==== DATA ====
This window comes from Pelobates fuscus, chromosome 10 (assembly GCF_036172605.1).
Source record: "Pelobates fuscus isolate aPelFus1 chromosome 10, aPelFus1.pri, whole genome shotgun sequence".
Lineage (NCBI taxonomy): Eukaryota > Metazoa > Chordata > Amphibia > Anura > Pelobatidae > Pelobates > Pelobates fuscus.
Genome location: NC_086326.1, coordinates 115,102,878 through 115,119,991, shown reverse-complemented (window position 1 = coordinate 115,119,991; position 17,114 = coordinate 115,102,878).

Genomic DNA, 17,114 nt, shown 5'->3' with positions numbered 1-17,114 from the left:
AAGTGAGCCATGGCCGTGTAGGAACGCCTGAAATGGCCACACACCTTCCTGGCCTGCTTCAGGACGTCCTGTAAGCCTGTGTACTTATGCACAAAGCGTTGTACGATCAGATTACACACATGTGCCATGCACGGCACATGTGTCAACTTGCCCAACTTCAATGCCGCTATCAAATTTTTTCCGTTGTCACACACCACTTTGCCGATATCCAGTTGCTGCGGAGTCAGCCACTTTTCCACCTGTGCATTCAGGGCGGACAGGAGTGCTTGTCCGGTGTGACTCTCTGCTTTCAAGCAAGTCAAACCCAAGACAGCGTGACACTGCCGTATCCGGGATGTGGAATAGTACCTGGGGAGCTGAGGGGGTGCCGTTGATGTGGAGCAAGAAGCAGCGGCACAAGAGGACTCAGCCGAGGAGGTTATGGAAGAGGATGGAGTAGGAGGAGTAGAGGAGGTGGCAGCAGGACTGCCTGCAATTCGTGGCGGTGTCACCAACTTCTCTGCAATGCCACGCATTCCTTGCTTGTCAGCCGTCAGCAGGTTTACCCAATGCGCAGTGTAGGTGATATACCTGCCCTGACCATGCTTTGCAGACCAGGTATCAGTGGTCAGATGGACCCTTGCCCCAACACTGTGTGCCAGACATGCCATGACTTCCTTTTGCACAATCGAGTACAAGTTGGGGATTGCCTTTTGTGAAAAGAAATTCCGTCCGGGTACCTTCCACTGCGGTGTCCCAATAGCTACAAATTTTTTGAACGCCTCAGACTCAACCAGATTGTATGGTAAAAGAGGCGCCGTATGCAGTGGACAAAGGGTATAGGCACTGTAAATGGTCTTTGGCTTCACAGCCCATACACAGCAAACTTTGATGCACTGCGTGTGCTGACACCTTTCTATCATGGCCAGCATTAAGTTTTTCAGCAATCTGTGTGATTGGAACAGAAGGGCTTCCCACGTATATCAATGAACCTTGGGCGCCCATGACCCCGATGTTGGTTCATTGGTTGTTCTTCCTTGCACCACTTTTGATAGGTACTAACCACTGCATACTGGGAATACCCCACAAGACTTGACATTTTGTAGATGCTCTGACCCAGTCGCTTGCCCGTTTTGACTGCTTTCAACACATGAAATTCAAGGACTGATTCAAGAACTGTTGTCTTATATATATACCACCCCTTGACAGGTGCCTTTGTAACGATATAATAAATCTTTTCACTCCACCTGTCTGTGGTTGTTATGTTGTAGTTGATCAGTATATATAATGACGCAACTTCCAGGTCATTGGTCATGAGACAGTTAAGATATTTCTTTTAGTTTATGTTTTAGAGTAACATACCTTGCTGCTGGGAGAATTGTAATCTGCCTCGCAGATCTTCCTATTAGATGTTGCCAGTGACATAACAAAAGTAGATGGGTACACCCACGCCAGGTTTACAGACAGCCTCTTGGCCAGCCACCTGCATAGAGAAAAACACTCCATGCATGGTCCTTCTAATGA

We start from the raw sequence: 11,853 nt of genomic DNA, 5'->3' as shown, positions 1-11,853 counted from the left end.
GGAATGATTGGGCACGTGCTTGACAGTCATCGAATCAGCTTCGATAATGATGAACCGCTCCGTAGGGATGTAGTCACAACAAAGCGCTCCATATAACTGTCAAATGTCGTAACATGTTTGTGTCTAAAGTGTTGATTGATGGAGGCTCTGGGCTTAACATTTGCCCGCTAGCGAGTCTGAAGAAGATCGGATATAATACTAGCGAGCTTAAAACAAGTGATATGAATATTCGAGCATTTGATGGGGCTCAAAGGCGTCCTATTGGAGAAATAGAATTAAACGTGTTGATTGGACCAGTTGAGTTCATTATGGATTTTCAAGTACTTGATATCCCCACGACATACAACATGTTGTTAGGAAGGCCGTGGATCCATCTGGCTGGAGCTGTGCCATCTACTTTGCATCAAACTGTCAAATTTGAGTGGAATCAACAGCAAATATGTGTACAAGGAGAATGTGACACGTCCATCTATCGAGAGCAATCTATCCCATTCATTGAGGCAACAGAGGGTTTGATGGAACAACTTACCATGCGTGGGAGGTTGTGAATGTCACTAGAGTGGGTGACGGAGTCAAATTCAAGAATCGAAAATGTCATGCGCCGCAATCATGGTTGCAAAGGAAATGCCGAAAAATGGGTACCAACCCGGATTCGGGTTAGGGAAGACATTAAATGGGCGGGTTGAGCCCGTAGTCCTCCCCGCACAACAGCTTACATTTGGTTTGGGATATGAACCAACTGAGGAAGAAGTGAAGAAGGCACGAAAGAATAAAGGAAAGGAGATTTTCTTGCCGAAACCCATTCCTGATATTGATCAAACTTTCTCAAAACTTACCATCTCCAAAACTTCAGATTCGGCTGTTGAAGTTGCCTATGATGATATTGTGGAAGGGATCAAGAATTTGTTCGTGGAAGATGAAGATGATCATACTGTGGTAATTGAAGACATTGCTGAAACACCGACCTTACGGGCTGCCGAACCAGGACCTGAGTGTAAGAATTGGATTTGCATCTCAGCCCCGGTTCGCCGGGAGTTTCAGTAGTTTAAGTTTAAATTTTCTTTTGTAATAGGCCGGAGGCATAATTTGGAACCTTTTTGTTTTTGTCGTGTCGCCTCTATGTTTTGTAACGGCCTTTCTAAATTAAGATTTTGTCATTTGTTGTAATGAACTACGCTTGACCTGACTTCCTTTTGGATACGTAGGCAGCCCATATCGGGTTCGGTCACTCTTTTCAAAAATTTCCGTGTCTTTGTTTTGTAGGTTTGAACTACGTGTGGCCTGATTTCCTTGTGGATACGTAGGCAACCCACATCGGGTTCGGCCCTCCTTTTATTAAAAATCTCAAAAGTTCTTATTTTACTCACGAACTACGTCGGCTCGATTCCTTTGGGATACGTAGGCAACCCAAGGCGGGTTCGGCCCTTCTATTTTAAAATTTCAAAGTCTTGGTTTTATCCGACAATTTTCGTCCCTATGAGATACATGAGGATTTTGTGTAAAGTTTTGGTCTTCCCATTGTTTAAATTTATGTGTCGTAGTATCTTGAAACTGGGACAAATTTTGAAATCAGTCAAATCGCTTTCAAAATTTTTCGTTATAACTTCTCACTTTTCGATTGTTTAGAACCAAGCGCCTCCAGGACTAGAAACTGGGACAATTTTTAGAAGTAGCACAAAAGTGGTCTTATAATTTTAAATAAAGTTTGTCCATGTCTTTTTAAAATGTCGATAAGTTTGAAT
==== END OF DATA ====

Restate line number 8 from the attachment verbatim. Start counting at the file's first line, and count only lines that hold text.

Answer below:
GGAATGATTGGGCACGTGCTTGACAGTCATCGAATCAGCTTCGATAATGATGAACCGCTCCGTAGGGATGTAGTCACAACAAAGCGCTCCATATAACTGTCAAATGTCGTAACATGTTTGTGTCTAAAGTGTTGATTGATGGAGGCTCTGGGCTTAACATTTGCCCGCTAGCGAGTCTGAAGAAGATCGGATATAATACTAGCGAGCTTAAAACAAGTGATATGAATATTCGAGCATTTGATGGGGCTCAAAGGCGTCCTATTGGAGAAATAGAATTAAACGTGTTGATTGGACCAGTTGAGTTCATTATGGATTTTCAAGTACTTGATATCCCCACGACATACAACATGTTGTTAGGAAGGCCGTGGATCCATCTGGCTGGAGCTGTGCCATCTACTTTGCATCAAACTGTCAAATTTGAGTGGAATCAACAGCAAATATGTGTACAAGGAGAATGTGACACGTCCATCTATCGAGAGCAATCTATCCCATTCATTGAGGCAACAGAGGGTTTGATGGAACAACTTACCATGCGTGGGAGGTTGTGAATGTCACTAGAGTGGGTGACGGAGTCAAATTCAAGAATCGAAAATGTCATGCGCCGCAATCATGGTTGCAAAGGAAATGCCGAAAAATGGGTACCAACCCGGATTCGGGTTAGGGAAGACATTAAATGGGCGGGTTGAGCCCGTAGTCCTCCCCGCACAACAGCTTACATTTGGTTTGGGATATGAACCAACTGAGGAAGAAGTGAAGAAGGCACGAAAGAATAAAGGAAAGGAGATTTTCTTGCCGAAACCCATTCCTGATATTGATCAAACTTTCTCAAAACTTACCATCTCCAAAACTTCAGATTCGGCTGTTGAAGTTGCCTATGATGATATTGTGGAAGGGATCAAGAATTTGTTCGTGGAAGATGAAGATGATCATACTGTGGTAATTGAAGACATTGCTGAAACACCGACCTTACGGGCTGCCGAACCAGGACCTGAGTGTAAGAATTGGATTTGCATCTCAGCCCCGGTTCGCCGGGAGTTTCAGTAGTTTAAGTTTAAATTTTCTTTTGTAATAGGCCGGAGGCATAATTTGGAACCTTTTTGTTTTTGTCGTGTCGCCTCTATGTTTTGTAACGGCCTTTCTAAATTAAGATTTTGTCATTTGTTGTAATGAACTACGCTTGACCTGACTTCCTTTTGGATACGTAGGCAGCCCATATCGGGTTCGGTCACTCTTTTCAAAAATTTCCGTGTCTTTGTTTTGTAGGTTTGAACTACGTGTGGCCTGATTTCCTTGTGGATACGTAGGCAACCCACATCGGGTTCGGCCCTCCTTTTATTAAAAATCTCAAAAGTTCTTATTTTACTCACGAACTACGTCGGCTCGATTCCTTTGGGATACGTAGGCAACCCAAGGCGGGTTCGGCCCTTCTATTTTAAAATTTCAAAGTCTTGGTTTTATCCGACAATTTTCGTCCCTATGAGATACATGAGGATTTTGTGTAAAGTTTTGGTCTTCCCATTGTTTAAATTTATGTGTCGTAGTATCTTGAAACTGGGACAAATTTTGAAATCAGTCAAATCGCTTTCAAAATTTTTCGTTATAACTTCTCACTTTTCGATTGTTTAGAACCAAGCGCCTCCAGGACTAGAAACTGGGACAATTTTTAGAAGTAGCACAAAAGTGGTCTTATAATTTTAAATAAAGTTTGTCCATGTCTTTTTAAAATGTCGATAAGTTTGAAT